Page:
This preview shows pages 1–2. Sign up to view the full content.
This preview has intentionally blurred sections. Sign up to view the full version.View Full Document
Unformatted text preview: Problem Set 3 Solutions ECON105 Industrial Organization and Firm Strategy Professor Michael Noel University of California San Diego 1. A monopolist produces a durable good. All production takes place at constant MC= c in the first period and the good lasts until the end of the second period. There is a continuum of consumers uniformly distributed on [0, 1], indexed by . A consumer receives utility u = 2 - p if she purchases the good in the first period (and enjoys it for two periods) and u = - p if she buys in the second period. The monopolist can charge different prices in each period. a. Assume the monopolist can credibly commit to a specific second period price while still at the beginning of the first period. i. Set up the maximization program. First, lets consider the intuition behind the setup. Given any prices p 1 and p 2 , there will be a consumer with = 1 within [0, 1], such those with higher s will buy in the 1 st period and those directly below will buy in the 2 nd period if at all (if we change prices, then 1 will be at a different spot on the interval, but it will always exist somewhere). This consumer with 1 is indifferent between when to buy: 2 1-p 1 = 1 p 2 . This equation gives us the Incentive Compatibility constraint for 1 and, while it binds with equality for 1 , it also automatically holds with strict inequality for all people with even higher s: 2-p 1 > p 2 for all > 1 . I.e., those with > 1 strictly prefer to buy in the first period than buying in the second. Therefore, the mass of consumers with s higher than 1 will be the monopolists quantity sold in the first period alone: q 1 =1- 1 ....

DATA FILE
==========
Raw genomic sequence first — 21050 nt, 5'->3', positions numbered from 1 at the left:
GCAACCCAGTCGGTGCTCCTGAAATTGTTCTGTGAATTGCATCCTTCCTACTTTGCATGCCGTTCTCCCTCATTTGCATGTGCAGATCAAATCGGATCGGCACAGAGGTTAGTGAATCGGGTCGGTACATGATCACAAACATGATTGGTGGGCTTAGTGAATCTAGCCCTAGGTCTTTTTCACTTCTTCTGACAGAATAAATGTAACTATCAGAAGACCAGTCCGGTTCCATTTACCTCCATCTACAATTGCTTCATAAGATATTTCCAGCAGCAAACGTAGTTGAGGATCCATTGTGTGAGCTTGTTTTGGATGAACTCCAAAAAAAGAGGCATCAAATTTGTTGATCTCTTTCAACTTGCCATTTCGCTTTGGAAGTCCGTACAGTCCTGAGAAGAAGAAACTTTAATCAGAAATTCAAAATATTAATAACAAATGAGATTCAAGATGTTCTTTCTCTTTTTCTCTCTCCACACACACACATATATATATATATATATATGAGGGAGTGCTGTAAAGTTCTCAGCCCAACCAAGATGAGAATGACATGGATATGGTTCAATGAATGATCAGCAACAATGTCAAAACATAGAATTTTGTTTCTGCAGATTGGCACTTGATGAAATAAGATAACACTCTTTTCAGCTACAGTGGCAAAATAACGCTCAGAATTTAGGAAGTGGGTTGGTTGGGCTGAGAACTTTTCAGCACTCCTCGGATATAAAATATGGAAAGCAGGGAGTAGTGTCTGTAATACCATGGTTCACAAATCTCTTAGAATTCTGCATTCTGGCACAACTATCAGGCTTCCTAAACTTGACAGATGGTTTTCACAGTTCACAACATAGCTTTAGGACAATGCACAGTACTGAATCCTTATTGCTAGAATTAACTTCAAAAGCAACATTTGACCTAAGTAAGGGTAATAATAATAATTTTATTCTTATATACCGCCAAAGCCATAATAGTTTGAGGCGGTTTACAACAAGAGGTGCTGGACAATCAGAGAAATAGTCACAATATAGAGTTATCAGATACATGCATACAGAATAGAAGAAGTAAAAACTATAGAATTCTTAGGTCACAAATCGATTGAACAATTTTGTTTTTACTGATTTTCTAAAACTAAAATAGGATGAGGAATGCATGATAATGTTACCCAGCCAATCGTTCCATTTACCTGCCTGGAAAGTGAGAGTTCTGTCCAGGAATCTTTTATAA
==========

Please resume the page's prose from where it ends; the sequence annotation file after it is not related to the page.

View Full Document
This note was uploaded on 10/20/2010 for the course ECON ECON 105 taught by Professor Noel during the Fall '10 term at UCSD.
- Fall '10